The cool thing is that you'd see the output, much like do you for these: https://www.nayuki.io/page/aes-cipher-internals-in-excel

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  • $\begingroup$ What exactly is your answer: yes or no? Wilhelm's question is binary. I'm having difficulty telling which way you're leaning (it may be Christmas Eve wine though). Happy Christmas. $\endgroup$
    – Paul Uszak
    Dec 25, 2021 at 3:46
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Answer = No.

Ref. early < 1950. I'm excluding all Lego, Meccano, Mega Bloks and cam based machines for obvious reasons.

This is the Lorenz rotor stream cipher machine (very Steampunk):-

enter image description here

Colossus and ENIAC were built to aid decrypting this keystream. Those computers were at the bleeding edge of cryptographic analysis, and millions of people's lives were in the balance.

12 metal wheels went round and around to create the key stream. How could a electromechanical device of the Colussus and ENIAC era manage to execute 14 rounds of 256 bit keys? And create a key schedule? And perform substitution/transposition to instil confusion/diffusion? The machines could do frequency analysis and some Monte Carlo simulations.

An Arduino board can do AES but has 48,000 transistors for it's core and then extra for the memory and GPIO. It generates little heat, consumes ~ 25mA and nothing moves. Mine are 100% reliable if I don't stroke the cat before hand. Colossus had a reliability of 50%.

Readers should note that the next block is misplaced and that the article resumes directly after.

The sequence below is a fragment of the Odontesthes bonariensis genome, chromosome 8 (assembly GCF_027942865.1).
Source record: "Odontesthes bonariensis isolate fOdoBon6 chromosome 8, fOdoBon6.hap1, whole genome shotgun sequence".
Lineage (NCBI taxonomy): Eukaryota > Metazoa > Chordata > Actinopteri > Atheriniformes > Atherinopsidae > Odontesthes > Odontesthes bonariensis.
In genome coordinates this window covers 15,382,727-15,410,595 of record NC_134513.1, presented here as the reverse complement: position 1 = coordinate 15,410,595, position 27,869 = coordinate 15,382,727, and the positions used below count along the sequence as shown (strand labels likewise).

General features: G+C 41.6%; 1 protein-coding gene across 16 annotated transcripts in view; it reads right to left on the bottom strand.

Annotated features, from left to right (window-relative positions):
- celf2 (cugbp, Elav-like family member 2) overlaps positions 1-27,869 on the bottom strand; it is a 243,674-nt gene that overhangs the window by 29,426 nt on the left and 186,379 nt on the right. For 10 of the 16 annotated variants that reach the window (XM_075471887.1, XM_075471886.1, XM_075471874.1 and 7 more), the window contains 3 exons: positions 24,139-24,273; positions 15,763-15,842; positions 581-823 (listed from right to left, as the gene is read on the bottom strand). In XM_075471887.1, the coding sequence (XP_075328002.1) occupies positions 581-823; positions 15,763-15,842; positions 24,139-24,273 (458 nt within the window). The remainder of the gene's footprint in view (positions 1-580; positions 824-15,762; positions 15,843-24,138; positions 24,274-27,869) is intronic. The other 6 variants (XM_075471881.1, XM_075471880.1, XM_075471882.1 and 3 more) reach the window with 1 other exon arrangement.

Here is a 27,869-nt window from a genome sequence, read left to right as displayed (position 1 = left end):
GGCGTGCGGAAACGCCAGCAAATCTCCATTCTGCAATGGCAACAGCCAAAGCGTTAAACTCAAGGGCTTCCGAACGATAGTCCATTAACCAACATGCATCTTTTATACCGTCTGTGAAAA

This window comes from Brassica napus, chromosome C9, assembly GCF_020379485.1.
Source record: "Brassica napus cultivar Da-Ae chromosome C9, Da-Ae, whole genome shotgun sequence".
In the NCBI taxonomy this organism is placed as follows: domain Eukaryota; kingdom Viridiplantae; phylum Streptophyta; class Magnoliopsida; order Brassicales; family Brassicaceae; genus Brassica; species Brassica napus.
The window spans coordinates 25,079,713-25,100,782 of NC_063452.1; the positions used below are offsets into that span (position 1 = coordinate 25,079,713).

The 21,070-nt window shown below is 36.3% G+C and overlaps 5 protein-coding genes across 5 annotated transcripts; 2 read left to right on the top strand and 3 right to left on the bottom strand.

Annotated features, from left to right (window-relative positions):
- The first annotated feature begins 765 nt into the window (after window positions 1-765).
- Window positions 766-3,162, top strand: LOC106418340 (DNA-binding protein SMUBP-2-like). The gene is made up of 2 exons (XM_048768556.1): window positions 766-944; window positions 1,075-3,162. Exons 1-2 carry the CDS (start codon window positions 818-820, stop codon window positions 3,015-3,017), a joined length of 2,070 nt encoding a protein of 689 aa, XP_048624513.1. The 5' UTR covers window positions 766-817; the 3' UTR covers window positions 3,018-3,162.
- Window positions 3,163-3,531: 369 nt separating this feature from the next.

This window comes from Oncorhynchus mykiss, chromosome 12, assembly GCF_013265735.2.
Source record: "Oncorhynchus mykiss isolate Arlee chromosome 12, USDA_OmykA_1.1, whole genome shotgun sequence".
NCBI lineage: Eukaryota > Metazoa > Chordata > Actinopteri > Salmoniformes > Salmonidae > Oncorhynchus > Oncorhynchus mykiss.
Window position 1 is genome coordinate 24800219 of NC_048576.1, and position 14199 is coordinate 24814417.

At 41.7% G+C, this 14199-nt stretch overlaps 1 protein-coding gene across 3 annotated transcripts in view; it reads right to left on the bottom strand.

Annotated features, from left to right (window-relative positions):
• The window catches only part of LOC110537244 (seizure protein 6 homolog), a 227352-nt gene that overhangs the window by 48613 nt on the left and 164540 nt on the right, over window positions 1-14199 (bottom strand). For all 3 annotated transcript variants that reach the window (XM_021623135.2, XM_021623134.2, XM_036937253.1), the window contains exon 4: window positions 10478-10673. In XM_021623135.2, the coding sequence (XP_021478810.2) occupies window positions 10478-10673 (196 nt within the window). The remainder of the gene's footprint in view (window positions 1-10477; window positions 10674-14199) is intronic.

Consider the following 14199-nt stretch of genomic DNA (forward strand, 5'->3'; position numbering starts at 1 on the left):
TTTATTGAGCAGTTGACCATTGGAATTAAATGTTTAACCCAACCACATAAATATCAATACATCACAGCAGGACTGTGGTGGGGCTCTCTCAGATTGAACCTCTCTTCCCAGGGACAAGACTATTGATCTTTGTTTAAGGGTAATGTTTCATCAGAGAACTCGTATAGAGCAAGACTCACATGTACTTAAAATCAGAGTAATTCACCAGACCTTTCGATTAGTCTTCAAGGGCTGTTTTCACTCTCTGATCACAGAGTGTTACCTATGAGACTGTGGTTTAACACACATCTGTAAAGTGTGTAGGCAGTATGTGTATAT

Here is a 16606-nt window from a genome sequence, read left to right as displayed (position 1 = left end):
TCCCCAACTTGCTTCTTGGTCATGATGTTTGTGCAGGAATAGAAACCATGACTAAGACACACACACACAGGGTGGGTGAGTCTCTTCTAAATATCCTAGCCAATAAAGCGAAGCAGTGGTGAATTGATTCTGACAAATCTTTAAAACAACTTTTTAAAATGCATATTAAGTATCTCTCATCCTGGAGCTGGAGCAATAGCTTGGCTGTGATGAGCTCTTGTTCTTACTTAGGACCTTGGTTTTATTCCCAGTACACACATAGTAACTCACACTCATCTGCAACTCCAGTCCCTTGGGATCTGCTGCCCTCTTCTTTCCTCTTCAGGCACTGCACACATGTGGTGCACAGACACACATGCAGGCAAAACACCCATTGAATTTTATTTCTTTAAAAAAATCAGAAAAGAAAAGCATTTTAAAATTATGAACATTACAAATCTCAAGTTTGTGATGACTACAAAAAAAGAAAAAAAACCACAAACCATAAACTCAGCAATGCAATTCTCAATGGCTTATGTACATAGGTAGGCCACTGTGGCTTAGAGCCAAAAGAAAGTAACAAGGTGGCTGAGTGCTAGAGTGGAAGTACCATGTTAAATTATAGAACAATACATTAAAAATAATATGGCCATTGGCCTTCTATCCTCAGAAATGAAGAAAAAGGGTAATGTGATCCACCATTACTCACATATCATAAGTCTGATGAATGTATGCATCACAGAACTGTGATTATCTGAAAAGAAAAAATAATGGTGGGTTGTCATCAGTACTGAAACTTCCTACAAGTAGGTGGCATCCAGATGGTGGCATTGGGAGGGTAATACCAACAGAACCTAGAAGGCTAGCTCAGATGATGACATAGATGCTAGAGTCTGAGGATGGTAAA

Plus and most obviously, they didn't have the cryptographic knowledge to design a machine for a cipher that wouldn't be invented till almost the 21st century. Also consider that the famous Difference Engine was built in the 1980's ( not designed, but materialised). It calculates logarithmic and trigonometric coefficients. Today, not in the early 20th century. It's still can't encrypt a tweet.

It's nice and romantic to think that they could do that so long ago (and I guess that's what the anachronistic Steampunk genre targets), but my answer is no.

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  • $\begingroup$ You're referencing the fact that historical mechanical cipher machines tended to be insecure and simple, and the fact that machines built to break ciphers were significantly more complicated. How do you conclude from this that one couldn't make a mechanical cipher machine which performed AES encryption? It would only need to operate in chunks of 8 bits. In fact, I'd argue that such a device would be significantly easier to produce than Colossus or ENIAC, assuming it was purpose-built. $\endgroup$
    – forest
    Mar 12, 2022 at 1:47